There is a lot more to overhead and gantry crane safety than slinging loads.
By Ron Hyink and Greg Snapper
Chris Marsh contributed to this article. Chris Marsh is owner of Ogeechee Training Services in Statesboro, Ga., where he helps businesses come into compliance with OSHA regulations and provides them with employee risk management services.
Inspections, testing and maintenance often get overlooked in overhead and gantry crane operation. Though this amnesia is not specific to one industry – as is most noncompliance with regulations – precasters in particular have come to rely on these steely skeletal movers as they continue to tip the scales with the sheer enormity of their expanding product sizes. In the pursuit for bigger and better concrete products, all the safety and maintenance requirements before, during and after operation may get lost in the production shuffle. So in order to keep from losing those production workhorses, a little maintenance and occasional inspections go a long way. And besides, if your plant is located in the United States, OSHA requires it (29 CFR 1910.179). If your plant is not located in the United States, you can ensure a safer working environment for your employees by following these tips.
According to OSHA, overhead and gantry cranes are grouped together with other cranes, including wall cranes, storage bridge cranes, semigantry and others, because they all have trolleys and similar travel characteristics.
The crane’s rated load must be plainly marked on each side, and if it has more than one hoisting unit, each hoist must have its rated load marked on it or its load block. This marking must be clearly legible from the ground or floor. You can modify cranes, but they will need to be rerated, and they must be checked thoroughly for the new rated load by a qualified engineer or the equipment manufacturer.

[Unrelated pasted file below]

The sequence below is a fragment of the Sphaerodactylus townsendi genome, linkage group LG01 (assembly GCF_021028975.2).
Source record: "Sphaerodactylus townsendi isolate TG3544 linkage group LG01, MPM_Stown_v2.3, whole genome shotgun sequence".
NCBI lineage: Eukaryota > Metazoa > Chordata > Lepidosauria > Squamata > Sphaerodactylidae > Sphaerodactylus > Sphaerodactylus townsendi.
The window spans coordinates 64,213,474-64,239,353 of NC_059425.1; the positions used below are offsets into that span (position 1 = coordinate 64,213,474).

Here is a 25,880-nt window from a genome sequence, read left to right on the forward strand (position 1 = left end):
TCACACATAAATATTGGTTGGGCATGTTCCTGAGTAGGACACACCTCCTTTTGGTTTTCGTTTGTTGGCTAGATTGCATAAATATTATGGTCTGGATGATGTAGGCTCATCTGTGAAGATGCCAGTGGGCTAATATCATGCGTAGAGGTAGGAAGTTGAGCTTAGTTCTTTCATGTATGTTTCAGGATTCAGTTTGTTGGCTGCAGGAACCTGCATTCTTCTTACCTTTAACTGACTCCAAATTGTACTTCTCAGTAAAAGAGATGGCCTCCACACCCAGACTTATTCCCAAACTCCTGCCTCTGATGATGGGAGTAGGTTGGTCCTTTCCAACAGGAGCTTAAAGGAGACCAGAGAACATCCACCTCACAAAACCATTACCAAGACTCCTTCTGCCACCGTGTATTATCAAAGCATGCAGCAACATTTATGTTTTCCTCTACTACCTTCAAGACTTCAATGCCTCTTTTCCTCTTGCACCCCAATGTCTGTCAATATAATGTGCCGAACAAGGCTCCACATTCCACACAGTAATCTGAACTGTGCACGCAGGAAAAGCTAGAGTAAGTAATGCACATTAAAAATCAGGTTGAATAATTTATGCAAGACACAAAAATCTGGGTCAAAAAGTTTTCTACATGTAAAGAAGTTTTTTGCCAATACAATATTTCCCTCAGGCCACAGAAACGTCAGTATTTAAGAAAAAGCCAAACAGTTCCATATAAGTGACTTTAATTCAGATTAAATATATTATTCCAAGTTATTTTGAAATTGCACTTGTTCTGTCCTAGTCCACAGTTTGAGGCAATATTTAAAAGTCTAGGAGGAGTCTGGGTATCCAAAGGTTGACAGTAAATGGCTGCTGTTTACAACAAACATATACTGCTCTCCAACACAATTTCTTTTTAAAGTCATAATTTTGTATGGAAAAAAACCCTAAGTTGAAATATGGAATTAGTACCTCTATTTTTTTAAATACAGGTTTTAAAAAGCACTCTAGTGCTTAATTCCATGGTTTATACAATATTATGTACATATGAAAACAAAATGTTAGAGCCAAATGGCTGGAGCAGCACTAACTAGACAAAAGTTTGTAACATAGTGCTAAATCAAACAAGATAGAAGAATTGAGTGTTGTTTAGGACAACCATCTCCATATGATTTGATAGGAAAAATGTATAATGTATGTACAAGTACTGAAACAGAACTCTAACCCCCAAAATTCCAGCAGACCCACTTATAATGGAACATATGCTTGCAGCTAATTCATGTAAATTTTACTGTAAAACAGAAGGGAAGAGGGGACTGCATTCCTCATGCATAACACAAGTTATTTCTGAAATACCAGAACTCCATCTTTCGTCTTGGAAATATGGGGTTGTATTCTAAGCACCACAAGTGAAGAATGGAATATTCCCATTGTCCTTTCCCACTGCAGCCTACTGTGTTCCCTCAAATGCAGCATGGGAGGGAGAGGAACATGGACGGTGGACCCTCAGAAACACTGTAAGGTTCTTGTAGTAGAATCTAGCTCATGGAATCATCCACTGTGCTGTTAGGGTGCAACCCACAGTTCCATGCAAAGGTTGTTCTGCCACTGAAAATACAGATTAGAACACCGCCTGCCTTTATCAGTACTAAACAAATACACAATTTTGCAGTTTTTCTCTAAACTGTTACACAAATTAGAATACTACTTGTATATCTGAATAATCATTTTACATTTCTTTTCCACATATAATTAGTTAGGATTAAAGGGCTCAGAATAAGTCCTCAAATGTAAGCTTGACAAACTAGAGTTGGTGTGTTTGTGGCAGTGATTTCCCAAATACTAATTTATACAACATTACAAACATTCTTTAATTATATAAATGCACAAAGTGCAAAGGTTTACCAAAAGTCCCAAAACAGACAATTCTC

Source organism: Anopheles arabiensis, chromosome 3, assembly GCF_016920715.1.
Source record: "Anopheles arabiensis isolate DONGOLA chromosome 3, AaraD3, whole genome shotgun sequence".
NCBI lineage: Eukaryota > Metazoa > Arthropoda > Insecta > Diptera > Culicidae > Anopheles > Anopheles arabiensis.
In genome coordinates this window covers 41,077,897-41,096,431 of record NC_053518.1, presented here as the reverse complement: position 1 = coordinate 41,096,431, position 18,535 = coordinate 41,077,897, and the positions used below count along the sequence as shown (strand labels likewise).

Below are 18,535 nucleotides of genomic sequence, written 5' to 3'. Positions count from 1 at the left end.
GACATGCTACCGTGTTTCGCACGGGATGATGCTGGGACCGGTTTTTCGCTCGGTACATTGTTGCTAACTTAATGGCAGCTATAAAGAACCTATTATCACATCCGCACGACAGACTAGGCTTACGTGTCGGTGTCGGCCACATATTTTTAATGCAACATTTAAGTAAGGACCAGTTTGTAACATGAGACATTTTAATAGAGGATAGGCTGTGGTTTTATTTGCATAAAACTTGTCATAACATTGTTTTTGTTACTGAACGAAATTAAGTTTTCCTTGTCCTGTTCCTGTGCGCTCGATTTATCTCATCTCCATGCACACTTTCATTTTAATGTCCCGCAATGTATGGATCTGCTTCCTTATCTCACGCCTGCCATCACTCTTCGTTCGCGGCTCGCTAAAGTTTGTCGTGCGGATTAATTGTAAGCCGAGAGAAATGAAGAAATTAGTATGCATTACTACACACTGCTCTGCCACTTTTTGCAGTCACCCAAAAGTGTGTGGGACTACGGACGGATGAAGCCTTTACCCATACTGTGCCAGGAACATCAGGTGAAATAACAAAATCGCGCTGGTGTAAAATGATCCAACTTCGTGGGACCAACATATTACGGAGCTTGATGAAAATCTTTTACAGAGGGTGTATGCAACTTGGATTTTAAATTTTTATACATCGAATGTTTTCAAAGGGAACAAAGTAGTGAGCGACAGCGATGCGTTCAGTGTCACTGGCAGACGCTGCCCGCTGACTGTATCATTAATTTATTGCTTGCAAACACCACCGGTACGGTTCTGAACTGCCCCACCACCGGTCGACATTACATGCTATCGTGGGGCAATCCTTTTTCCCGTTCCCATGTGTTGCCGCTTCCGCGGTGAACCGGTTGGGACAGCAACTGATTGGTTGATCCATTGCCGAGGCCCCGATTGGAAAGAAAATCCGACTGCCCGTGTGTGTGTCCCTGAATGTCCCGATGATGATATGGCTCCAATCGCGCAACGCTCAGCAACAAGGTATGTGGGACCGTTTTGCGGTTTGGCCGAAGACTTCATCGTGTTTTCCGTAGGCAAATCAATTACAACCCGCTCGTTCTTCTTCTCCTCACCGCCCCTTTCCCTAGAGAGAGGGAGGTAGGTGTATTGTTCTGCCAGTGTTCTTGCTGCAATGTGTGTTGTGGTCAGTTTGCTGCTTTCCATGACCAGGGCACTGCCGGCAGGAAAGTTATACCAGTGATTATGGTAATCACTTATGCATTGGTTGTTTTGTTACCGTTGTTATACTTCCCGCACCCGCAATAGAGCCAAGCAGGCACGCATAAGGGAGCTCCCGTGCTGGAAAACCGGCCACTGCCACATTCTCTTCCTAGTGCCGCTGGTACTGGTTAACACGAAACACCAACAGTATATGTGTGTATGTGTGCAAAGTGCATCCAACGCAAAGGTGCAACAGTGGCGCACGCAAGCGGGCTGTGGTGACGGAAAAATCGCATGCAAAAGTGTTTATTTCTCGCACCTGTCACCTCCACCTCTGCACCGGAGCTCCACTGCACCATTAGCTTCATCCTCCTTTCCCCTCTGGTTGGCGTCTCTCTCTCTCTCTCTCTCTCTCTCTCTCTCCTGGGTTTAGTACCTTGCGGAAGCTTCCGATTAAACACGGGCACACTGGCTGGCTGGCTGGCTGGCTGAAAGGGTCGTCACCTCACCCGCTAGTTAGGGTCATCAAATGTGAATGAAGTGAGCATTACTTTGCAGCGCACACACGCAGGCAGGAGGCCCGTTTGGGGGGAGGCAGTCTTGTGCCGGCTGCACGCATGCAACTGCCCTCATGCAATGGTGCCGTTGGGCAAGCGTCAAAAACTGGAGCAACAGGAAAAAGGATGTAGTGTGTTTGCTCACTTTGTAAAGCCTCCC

Outdoor storage bridges must have automatic rail clamps as well as a wind indicating device to provide a visible or audible alarm to the bridge operator at a predetermined wind velocity.
A minimum clearance of 3 inches overhead and 2 inches laterally between the crane and any obstructions is required. Likewise, two parallel cranes need adequate clearance between the two bridges. Also, do not place passageways or walkways where personnel will be jeopardized by the crane’s movements.
Only designated personnel should operate a crane, and the operator should be specifically trained for the crane he or she will use.
Following the initial inspection on a new or altered crane, two basic types of inspection must be performed based on the intervals required. They are the “frequent” inspection and the “periodic” inspection. These intervals were determined by OSHA based on the nature of critical components of the crane and the degree of their exposure to wear, deterioration or malfunction.
Frequent inspections are performed at daily to monthly intervals:
- Daily inspect all operating mechanisms for proper operation.
- Daily inspect for deterioration or leakage in lines, tanks, valves, drain pumps and other parts of air or hydraulic systems.
- Daily inspect hoist chains, including end connections, for excessive wear, twist or distorted links interfering with proper function.
- Daily inspect hooks with deformations or cracks.
- Monthly inspect hooks with deformations or cracks, and then certify the inspection with the date of inspection, the signature of the person making the inspection, and the serial number or other identifier of the hook.
- Monthly inspections should be certified the same as hooks mentioned above.
Periodic inspections are performed at one- to 12-month intervals, and should be interpreted as a complete crane inspection. This could be done monthly along with the other monthly periodic inspections. Watch for the following problems during the periodic inspection:
- Deformed, cracked or corroded members
- Loose bolts or rivets
- Cracked or worn sheaves and drums